photo: Andrew Miller (Patrick Gorski/USA TODAY Sports)
The first in our countdown of the top 10 St. Louis Cardinals stories of 2018 is the most recent, bumping off the list a couple of other just slightly-less impactful items, in my opinion.
On Friday, December 21, the club formally announced the signing of free agent left-handed relief pitcher Andrew Miller to a two-year contract worth $25 million. A third-year vesting option plus annual incentives extends the maximum value to $36 million.
Miller did not receive a qualifying offer for 2019 from his prior club, the Cleveland Indians. As a result, St. Louis does not forfeit a 2019 draft pick due to this signing.
As in any move, there is risk, but this one also offers tremendous upside. When all is said and done, this new contract is much less dependent on the money, and more so on if the dominant pre-2018 Miller is the one who pitches for St. Louis.
In the six years from 2012-2017, Miller was among the game’s very best, as he logged a 2.01 ERA and struck out 14.1 batters per nine innings. However, last season, it dropped to 4.24 ERA with a still-strong 11.9 strikeout rate that would have been highest on the 2018 Cardinals. His FIP was somewhat better at 3.51.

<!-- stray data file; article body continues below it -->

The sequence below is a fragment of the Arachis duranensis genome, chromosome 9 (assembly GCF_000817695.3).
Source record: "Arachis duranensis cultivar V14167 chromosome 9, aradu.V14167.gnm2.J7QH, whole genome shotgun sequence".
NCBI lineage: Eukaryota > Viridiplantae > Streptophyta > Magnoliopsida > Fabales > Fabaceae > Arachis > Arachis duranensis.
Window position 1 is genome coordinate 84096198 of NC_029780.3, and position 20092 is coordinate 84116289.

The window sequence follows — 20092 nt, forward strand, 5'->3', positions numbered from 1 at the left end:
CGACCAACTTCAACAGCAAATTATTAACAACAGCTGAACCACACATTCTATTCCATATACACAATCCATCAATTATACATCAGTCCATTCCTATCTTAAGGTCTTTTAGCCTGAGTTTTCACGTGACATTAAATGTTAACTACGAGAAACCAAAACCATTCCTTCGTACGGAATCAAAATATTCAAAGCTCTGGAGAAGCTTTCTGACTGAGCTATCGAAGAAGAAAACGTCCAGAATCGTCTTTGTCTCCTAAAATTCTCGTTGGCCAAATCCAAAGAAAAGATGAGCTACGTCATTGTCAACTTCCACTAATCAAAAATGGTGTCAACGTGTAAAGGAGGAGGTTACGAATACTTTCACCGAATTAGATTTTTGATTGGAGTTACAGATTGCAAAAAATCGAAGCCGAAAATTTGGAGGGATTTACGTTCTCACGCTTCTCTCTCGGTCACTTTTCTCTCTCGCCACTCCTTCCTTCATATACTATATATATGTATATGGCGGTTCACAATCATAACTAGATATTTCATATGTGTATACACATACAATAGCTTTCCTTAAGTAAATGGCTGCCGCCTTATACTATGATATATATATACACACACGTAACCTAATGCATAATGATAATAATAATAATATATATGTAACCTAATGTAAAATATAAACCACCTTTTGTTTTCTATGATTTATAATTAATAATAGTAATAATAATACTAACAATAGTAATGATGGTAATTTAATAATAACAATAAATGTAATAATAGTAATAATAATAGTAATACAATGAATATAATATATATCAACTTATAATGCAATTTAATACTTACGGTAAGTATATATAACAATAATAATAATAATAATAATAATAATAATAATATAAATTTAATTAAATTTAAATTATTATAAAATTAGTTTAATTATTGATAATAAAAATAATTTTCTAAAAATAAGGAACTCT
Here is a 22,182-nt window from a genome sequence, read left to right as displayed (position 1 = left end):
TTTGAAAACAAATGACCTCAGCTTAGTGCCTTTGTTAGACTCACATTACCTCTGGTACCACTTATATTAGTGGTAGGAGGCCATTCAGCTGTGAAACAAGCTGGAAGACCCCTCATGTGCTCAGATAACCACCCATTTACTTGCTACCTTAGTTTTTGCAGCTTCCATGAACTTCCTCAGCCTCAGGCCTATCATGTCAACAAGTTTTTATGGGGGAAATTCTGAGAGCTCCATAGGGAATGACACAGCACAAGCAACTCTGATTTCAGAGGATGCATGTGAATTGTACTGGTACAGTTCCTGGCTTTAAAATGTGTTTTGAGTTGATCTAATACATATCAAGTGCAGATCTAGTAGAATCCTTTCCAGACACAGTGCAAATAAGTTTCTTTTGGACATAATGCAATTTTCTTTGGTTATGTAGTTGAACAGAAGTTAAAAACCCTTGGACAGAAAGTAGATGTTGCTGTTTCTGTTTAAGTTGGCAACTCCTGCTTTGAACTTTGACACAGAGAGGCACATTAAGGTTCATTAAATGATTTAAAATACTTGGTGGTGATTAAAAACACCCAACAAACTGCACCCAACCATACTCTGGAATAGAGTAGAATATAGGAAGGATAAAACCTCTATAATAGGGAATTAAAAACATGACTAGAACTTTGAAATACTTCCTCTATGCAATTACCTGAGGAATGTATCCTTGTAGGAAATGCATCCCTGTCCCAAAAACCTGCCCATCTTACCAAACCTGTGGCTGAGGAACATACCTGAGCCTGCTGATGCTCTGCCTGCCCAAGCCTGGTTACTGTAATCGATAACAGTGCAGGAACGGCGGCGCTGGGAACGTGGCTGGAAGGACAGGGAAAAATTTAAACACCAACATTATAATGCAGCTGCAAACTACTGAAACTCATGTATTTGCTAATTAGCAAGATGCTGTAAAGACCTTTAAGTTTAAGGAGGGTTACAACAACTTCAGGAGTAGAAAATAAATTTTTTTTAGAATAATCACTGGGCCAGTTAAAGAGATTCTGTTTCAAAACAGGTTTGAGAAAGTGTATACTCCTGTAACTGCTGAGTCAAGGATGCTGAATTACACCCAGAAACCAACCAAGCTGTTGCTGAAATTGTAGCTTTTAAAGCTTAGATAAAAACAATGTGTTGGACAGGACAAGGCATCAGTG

The underlying concerns are Miller’s health and age. In his age 32-33 season last year, Miller was on the disabled list three times – with a left hamstring strain, right knee inflammation and a left shoulder impingement. However, he was given a clean bill of health from doctors last month.
Between 2014 and 2017, Miller delivered between 2.0 and 3.0 fWAR each season, averaging 2.4 per year. In 2018, 2.4 fWAR would have made him the second-best pitcher on the Cardinals staff, after Miles Mikolas (4.3).
However, that would not have occurred. Miller’s actual 2018 with Cleveland was injury-plagued with the disappointing results noted above. His bottom line was 0.4 fWAR, slightly less than Jordan Hicks (0.5) and a bit better than Dominic Leone and Mike Mayers (0.3).
The Cardinals currently do not have a defined closer. It remains to be seen whether Miller will play that role or it is taken by another reliever or shared among several. Miller is also capable of pitching multiple innings if needed.
At almost two months until spring training opens, the Central Division dynamics have changed. With rival Chicago hamstrung financially, the addition of Miller, coupled with the trade for Paul Goldschmidt, have raised the Cardinals to even ground with the Cubs in the view of early projections – and the winter wheeling and dealing is not done.
The Cardinal Nation’s top 10 stories of the year countdown
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